Dear Google: It’s not working

Just a quick follow up to my previous post. Yes, communication works better than no communication to let the steam out of the microwavable bag of opinions, rants and whining that is an Internet forum.

But you also have to get real. And repeatedly saying “We’re working on it, but we can’t tell you what’s wrong or when it will be fixed or why we decided to launch a service that will screw up all your calendars” is not really an answer.

If Google were a little more transparent about what it’s doing here — letting us peek behind the curtain at the real, live, concerned humans who I’m sure are in fact working on a fix — they’d incur less damage to their brand, and less wrath from their customers.

If this were an IOS problem, I’d think they were actively trying to discourage iPhone and iPad users so they’d switch to Android. But it’s a Mac thing. I’m not sure the Mac platform by itself has all that much impact on Google.

Apathy? More likely. But meanwhile, if the Forum comments are any indication, Mac users of Google Calendars are switching to iCloud, which seems to actually work.

Dear Google: Talk to us

Dear Google:

A couple of weeks ago, my Mac’s Calendar app started to go crazy. Duplicate events littered my display. Multiple reminders started popping up in long columns on my screen. As I clicked to dismiss them, another swarm would surface. It was like playing Whack-a-Mole.

It turns out I was not alone.

Google Calendars, which we use to manage our shared events around here, was introducing a new syncing system and let’s say there were (are) still a few bugs. Big, hairy ones with long feelers and self-satisfied smirks on their mandibles.

And there were a LOT of angry customers on the Forums talking about this. The rants started escalating, the rhetoric was flying. Everyone was getting more and more irritated.

Fortunately Google was actually listening. Two of your customer service folks were monitoring the web and took the time just to say, “Hey, we know about it and we’re sorry. We’re working on it. Hang in there.” Suddenly the problems seemed less severe and the rabble (us) were calmed.

There’s a huge lesson to be learned here — for Google and all of us. Communication works. When Katherine and Alice posted on the forum, even if they said “We’re not sure when this is going to be done” we knew someone was listening and we weren’t just baying at each other. It calmed things down and bought Google a little more time. As huge as your system is, I can imagine teams of coders working frantically at their cubicles to fix this and not really knowing how long it will take. But keeping us up to speed as they progress toward a fix is truly helpful.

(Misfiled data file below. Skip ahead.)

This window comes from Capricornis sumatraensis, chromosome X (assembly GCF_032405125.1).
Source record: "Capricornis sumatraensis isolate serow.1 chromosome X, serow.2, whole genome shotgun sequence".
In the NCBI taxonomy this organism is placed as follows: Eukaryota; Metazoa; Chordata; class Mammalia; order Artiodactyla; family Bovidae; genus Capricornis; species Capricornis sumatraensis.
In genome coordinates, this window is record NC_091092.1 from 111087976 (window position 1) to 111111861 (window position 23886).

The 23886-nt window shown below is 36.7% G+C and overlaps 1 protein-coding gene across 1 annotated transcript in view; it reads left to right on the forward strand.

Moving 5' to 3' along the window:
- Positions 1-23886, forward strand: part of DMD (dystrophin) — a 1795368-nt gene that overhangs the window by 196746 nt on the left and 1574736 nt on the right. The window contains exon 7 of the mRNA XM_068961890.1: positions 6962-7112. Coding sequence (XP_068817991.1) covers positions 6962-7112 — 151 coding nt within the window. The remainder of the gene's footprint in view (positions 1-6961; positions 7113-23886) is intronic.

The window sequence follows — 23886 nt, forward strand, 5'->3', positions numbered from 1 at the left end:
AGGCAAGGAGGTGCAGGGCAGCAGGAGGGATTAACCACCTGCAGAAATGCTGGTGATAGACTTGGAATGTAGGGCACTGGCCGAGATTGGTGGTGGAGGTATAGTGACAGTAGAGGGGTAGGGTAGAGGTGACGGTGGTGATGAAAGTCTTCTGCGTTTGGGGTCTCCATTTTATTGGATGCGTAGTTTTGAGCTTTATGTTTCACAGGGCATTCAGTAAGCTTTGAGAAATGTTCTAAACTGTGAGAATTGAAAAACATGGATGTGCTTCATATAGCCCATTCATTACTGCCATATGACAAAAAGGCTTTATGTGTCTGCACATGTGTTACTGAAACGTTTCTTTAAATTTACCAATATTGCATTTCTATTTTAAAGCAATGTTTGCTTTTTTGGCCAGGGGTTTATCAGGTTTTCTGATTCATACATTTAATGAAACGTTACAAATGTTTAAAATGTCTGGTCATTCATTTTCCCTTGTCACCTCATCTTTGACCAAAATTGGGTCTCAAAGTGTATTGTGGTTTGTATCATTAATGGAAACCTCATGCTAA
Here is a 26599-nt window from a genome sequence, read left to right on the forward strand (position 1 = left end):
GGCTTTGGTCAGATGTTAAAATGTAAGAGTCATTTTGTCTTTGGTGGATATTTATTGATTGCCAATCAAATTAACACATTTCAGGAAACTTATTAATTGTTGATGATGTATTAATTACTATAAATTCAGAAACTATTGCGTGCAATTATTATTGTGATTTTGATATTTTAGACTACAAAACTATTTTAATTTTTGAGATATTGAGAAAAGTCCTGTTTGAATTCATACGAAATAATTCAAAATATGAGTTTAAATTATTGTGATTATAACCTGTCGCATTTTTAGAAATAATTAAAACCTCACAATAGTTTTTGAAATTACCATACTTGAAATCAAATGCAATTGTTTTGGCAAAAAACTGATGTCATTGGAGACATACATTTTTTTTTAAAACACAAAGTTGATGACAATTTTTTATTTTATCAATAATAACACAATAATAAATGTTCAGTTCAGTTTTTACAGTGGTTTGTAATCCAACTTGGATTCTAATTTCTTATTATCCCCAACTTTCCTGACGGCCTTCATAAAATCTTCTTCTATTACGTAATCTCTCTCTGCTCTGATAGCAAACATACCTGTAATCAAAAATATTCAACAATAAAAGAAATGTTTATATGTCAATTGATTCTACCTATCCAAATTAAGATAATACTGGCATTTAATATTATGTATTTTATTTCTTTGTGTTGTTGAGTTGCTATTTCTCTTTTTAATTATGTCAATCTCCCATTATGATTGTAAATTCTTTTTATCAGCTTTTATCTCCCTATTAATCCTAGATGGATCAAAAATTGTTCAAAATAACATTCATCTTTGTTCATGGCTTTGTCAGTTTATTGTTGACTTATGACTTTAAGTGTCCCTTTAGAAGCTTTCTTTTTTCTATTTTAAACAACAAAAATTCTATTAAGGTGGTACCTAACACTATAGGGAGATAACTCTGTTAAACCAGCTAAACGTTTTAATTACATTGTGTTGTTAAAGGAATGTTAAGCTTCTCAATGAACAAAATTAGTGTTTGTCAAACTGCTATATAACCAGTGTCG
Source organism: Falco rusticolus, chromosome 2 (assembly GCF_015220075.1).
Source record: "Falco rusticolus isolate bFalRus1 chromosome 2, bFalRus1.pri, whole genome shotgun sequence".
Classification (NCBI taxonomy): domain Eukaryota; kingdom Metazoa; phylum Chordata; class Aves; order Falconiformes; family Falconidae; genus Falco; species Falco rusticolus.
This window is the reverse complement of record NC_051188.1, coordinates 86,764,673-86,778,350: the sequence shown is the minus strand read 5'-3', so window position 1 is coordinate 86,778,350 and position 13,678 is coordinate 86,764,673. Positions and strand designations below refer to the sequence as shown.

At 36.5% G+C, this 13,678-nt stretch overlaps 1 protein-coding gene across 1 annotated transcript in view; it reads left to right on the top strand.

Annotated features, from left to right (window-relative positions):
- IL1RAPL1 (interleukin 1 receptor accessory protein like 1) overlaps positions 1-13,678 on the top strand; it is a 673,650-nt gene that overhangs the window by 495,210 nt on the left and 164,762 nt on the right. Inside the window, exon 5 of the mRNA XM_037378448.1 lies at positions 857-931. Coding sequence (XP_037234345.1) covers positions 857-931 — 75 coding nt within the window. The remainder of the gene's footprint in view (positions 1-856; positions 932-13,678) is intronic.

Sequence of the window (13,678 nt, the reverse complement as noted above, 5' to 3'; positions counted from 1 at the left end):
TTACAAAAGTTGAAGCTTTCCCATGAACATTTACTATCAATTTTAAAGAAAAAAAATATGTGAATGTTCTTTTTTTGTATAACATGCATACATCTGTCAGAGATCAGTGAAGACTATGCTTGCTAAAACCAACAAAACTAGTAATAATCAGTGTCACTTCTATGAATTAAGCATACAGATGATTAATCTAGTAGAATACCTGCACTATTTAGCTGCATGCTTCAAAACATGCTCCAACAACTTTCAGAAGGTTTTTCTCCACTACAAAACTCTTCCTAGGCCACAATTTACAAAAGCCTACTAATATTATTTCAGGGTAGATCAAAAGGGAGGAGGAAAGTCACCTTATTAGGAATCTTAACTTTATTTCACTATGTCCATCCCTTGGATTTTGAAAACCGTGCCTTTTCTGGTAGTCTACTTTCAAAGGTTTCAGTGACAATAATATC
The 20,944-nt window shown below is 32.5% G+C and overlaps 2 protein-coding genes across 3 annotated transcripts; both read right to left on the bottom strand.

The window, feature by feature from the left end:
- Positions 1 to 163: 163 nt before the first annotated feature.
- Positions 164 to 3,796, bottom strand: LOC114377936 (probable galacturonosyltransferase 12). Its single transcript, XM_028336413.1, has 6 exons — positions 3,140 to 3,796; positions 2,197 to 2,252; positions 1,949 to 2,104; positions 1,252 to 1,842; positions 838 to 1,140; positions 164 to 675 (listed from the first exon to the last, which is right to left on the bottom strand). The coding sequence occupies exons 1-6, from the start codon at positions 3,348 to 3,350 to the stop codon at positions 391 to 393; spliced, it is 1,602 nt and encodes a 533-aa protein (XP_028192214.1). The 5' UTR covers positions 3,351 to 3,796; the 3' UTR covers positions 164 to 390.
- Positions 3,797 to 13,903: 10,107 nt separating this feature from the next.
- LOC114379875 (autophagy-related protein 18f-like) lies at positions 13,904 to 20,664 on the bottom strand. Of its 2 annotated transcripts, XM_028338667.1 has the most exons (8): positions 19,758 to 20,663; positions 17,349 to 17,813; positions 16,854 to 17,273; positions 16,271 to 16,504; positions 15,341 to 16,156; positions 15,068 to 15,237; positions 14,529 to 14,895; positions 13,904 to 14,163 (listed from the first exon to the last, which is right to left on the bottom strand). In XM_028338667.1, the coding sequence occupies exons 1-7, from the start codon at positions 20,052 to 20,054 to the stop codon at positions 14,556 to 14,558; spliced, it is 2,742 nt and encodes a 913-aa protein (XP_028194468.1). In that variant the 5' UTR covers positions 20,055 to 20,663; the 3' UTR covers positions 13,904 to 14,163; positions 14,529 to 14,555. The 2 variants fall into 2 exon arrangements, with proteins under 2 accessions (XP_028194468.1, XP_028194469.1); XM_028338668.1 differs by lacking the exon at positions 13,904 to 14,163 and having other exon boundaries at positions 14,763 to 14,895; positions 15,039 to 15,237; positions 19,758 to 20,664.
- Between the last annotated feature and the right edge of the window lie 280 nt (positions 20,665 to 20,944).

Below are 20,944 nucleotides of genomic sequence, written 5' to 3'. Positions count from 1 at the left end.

We like Google and we like our Macs, and we’re not a bunch of unreasonable jerks. But when things go wrong, it’s damned annoying. To paraphrase Dustin Hoffman in Midnight Cowboy, “We’re working here!” We don’t want, can’t afford, to have our day interrupted constantly. We just want to get back to our lives.

So, Google (Alice and Katherine, I’m talking to you), keep on keeping us in the loop. And I’ll try to remember to do the same with my own clients. Thanks.

(Agree? Disagree? Leave a comment.)

Turn any website into an app on your Mac

Fluid App logoAt FreeAssociates, we manage our projects with Basecamp, a wonderful, simple online system from 37Signals. I’m constantly closing the window — accidentally or through force of habit — then having to re-open it in my browser. I really just want it to act like an app on my Mac and function independently from my other web browsing.

Guess what? It can!

With Fluid, which was named a Macworld “Gem” for good reason, you can turn any website into a real application, running independently in its own separate window, with its own custom icon in your Dock. That’s how Basecamp now runs on my system. I’ve made one for Google Calendar, too, which is just like having it on my hard drive.

Such a simple, smart solution to an annoying problem — one I didn’t entirely realize I had!

(For you Windows users, you can try Google Chrome’s Application Shortcuts feature or Prism, which uses Firefox and is also available for Mac and Linux)

OK Go(ldberg)

How hard is it to make art? Sometimes it’s really hard.

At TED, Adam Sadowsky talks about the 10 Commandments that guided the design and construction of the incredible Rube Goldberg machine that’s the star of  the OK Go video “This Too Shall Pass” .

It’s a small world. Better pronounce things right.

After seeing the photo in the LA Times this morning of Robert Downey, Jr. and Guy Ritchie sporting their three-piece tweeds, my wife Patricia and I found we disagreed about the pronunciation of the word “waistcoat”. Her British mother pronounced it “waist-coat”, and I had always heard that the correct British pronunciation was “west-cut”. So she grabbed her dictionary and I grabbed my computer to see which of us was right. (Both, it turns out.)

As usual, she beat me to the punch with her paper-based reference, even though I am a world-class Googler. Nonetheless, I found a resource that no printed dictionary can match:
Forvo: the pronunciation guide. All the words in the world pronounced by native speakers

I think it’s a site everybody in this global economy should bookmark. (How controlling am I? Jeeeez!)

Like Henry Higgins, I’m fascinated by accents, and by the way our language has morphed over time. Perhaps you like that stuff, too. If so, check out this database of amazing accents — English as pronounced by people from various countries:
The Speech Accent Archive

And this site showing different native speakers’ accents from England, Canada, the USA, Ireland, Australia and, yes, even India:
The Audio Archive

As Sherlock says in the movie, “Data, data, data!” I’m sure he would have found the internet absolutely fascinating.